Hurricane Harvey Macro And Micro Impact

Two and a half years after Hurricane Harvey slammed the Texas Gulf Coast, the first surprising thought is how quickly the Texas economy has recovered, and how quickly households have recovered.


Houston underwater after Hurricane Harvey

According to the governor’s report on the storm impact, the estimated $125 billion in losses made this the second-costliest natural disaster ever in the United States. (Hurricane Katrina’s impact on New Orleans in 2005 was the only costlier disaster.)
And yet, the state comptroller’s office estimated the impact on state economic output – the equivalent to GDP but for Texas – estimated a 3-year net economic gain of $800 million, due to Harvey 

A big temporary hit to state income in year one following the storm – estimated as a $3.8 billion loss – is actually made up for by the spur in economic growth by the need to rebuild in years two and three, estimated at $2.1 billion and $2.5 billion respectively. It’s a stunningly healthy macroeconomic recovery from a major economic shock, with obviously a lot of variation across the state.

Researchers have also used the experience and time since Harvey to study the economic effects on the finances of households, what we could think of as the microeconomic impact of the storm.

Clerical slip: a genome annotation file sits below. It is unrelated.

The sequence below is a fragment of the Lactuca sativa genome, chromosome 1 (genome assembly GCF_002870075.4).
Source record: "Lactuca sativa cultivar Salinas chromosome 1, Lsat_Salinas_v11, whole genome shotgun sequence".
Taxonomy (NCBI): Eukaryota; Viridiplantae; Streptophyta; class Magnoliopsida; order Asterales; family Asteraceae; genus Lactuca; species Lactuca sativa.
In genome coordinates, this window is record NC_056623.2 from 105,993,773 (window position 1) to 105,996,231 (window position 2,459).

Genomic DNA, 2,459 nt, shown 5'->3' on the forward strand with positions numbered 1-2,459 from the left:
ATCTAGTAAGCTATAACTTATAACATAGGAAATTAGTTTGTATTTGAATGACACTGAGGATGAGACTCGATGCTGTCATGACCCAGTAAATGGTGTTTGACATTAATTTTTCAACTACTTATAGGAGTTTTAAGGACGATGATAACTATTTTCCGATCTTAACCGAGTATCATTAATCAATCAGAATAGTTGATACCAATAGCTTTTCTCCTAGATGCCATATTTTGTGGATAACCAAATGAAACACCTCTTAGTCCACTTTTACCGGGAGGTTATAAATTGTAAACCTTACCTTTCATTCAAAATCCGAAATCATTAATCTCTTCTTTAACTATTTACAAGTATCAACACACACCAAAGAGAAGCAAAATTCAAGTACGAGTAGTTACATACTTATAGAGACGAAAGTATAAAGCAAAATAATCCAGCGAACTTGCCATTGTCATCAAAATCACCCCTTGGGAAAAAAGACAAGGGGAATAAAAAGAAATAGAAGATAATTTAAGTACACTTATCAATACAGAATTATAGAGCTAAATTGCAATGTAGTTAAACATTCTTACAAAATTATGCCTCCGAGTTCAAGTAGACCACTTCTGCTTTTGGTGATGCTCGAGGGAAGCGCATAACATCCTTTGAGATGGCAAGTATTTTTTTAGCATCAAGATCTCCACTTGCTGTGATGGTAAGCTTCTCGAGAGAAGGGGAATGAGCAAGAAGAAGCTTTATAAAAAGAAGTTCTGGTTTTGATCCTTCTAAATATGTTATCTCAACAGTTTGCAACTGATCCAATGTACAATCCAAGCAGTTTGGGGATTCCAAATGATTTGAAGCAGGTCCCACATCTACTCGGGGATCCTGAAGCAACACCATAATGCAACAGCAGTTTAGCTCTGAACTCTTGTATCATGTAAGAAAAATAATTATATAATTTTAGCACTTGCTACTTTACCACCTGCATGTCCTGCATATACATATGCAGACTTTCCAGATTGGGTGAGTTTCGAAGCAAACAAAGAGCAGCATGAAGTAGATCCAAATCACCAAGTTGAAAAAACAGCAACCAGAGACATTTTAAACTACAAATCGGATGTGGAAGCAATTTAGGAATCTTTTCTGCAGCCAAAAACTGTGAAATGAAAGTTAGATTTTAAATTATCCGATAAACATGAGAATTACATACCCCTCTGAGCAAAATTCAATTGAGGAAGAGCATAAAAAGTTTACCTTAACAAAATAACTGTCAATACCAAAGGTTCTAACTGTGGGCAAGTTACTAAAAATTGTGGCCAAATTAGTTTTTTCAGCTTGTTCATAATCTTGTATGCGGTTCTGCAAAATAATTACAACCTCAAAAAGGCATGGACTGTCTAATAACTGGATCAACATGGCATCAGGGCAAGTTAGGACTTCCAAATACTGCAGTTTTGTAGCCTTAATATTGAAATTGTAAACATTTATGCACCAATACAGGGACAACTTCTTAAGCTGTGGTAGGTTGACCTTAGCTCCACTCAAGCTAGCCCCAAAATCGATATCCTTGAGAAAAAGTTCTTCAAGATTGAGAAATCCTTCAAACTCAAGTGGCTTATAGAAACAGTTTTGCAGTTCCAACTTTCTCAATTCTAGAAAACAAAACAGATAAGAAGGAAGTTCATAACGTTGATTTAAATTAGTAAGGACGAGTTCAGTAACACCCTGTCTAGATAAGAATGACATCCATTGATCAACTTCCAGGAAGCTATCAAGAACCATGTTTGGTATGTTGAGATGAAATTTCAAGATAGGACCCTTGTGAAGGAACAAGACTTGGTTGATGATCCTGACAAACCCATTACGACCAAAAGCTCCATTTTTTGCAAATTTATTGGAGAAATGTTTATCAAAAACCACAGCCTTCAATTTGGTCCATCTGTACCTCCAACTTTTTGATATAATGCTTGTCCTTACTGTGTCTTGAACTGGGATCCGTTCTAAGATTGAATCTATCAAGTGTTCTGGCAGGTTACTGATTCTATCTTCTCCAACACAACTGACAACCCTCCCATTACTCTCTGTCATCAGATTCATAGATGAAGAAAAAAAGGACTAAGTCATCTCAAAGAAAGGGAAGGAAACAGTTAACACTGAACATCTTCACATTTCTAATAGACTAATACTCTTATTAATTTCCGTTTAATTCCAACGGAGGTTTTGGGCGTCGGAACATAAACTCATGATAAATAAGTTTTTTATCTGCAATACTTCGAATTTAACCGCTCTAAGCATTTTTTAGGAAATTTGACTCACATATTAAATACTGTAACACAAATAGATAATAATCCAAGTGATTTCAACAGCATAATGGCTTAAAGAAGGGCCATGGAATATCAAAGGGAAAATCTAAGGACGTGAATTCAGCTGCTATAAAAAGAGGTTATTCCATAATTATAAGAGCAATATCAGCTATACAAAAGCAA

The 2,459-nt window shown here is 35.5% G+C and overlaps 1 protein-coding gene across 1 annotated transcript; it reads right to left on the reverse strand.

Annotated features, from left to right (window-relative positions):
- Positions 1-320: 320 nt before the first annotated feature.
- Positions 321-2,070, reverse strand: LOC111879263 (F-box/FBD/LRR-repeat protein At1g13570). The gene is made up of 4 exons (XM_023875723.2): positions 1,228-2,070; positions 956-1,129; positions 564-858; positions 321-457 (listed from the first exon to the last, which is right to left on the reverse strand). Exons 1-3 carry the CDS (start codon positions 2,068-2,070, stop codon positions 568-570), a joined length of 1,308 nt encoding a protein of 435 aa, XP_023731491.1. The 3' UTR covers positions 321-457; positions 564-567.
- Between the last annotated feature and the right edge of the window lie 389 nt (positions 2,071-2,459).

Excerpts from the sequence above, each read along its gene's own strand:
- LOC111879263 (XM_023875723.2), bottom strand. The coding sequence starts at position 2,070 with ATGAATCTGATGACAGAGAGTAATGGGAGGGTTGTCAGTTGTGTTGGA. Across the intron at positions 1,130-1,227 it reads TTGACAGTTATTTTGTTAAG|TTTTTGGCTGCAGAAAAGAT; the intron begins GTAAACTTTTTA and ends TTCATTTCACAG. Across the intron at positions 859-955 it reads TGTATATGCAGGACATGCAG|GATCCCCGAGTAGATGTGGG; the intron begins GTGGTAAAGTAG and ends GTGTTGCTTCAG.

A paper released in mid-February by the Federal Reserve of St. Louis and written by economists at the University of Colorado explores the rates of bankruptcy and rates of access to federal financial assistance by affected households in Houston following Harvey.


St. Louis Fed Building, 1924

These economists studied household recoveries to see whether – underneath the average strong recovery of households – what kind variation existed. They found a few significant variations. 

They show that two types of households weathered the financial hit of Harvey the best: People who happened to live inside the designated floodplain – presumably already forced to be covered by flood insurance – had lower rates of bankruptcy.

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This post ran a few months ago in The San Antonio Express-News and Houston Chronicle.

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